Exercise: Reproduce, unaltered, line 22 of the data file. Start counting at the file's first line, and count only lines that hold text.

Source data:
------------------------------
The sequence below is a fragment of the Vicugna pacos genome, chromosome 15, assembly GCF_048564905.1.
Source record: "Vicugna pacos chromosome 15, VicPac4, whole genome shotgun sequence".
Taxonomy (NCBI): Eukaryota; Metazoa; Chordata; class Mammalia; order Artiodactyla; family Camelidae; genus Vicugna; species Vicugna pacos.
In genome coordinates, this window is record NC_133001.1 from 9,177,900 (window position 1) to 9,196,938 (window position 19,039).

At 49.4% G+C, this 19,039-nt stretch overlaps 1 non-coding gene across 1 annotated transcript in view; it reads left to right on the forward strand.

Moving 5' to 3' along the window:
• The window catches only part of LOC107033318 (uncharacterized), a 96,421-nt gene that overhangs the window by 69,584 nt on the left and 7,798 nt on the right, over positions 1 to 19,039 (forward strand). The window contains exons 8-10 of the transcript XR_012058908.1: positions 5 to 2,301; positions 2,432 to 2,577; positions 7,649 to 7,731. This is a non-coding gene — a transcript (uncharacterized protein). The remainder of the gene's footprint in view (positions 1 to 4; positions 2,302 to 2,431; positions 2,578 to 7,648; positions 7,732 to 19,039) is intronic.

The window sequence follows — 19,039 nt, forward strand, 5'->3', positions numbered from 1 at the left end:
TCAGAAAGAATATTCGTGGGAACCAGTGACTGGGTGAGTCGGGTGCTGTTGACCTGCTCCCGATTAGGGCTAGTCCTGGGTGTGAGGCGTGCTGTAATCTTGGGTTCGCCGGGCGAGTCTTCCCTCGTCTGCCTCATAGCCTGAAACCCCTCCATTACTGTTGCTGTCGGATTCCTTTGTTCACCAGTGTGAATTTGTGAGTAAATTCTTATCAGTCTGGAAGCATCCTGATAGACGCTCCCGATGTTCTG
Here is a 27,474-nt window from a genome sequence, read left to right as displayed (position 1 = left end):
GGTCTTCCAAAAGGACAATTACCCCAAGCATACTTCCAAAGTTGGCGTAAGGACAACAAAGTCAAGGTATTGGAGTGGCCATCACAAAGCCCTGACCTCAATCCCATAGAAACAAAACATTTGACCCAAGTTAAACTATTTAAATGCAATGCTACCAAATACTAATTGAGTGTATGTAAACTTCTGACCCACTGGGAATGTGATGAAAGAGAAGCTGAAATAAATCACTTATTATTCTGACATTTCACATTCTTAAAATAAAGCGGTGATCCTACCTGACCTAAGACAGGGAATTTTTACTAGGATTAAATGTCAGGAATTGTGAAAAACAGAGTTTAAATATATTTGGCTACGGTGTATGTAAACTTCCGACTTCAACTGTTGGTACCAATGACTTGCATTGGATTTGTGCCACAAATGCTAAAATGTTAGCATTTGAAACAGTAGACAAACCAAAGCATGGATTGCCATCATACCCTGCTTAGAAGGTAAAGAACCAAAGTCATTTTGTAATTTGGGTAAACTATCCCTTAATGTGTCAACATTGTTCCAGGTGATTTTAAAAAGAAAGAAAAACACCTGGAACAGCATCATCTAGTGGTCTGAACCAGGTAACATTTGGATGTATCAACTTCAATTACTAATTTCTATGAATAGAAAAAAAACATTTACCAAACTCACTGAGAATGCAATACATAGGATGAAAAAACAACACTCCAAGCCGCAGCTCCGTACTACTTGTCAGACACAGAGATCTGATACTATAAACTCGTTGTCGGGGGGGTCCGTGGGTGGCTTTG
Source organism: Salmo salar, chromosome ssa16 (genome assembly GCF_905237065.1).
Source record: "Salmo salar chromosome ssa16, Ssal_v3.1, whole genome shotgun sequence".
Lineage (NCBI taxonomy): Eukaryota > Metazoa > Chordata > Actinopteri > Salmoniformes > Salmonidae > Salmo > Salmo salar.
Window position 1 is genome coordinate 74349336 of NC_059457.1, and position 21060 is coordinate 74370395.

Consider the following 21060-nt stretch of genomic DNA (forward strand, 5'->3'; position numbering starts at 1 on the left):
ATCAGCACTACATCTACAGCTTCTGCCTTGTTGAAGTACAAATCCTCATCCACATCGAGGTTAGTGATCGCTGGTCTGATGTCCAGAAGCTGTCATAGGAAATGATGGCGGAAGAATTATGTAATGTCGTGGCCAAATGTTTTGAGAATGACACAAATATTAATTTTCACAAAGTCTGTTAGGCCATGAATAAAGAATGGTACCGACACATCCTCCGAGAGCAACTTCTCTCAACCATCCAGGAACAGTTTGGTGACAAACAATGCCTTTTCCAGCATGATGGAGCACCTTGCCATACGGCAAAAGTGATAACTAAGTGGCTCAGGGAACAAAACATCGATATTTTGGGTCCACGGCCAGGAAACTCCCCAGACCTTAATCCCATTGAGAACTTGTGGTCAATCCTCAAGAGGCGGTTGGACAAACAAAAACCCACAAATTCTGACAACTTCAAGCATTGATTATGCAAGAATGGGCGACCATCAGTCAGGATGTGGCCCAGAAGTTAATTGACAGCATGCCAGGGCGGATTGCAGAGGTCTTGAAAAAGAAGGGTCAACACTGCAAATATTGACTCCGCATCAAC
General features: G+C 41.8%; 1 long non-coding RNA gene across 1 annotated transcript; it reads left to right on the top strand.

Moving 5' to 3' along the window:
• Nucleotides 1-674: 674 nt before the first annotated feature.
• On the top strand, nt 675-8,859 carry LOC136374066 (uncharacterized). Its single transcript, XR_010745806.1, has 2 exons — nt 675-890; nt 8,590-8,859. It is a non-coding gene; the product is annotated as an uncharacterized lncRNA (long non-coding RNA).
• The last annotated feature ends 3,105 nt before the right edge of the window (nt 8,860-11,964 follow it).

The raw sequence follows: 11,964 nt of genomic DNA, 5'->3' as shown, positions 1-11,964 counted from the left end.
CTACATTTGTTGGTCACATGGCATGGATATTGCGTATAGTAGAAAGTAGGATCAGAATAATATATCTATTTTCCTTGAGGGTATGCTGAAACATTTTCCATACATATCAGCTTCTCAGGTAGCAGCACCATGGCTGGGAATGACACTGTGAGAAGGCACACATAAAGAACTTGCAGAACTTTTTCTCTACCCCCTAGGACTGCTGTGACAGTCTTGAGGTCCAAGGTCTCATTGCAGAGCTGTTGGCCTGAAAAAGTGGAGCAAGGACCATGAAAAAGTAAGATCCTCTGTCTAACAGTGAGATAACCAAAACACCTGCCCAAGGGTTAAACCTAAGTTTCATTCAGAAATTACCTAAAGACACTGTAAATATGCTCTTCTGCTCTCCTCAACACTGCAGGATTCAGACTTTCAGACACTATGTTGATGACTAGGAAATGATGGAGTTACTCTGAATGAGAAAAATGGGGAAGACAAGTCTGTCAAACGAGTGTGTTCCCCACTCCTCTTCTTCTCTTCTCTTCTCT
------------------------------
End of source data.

• The last annotated feature ends 3,105 nt before the right edge of the window (nt 8,860-11,964 follow it).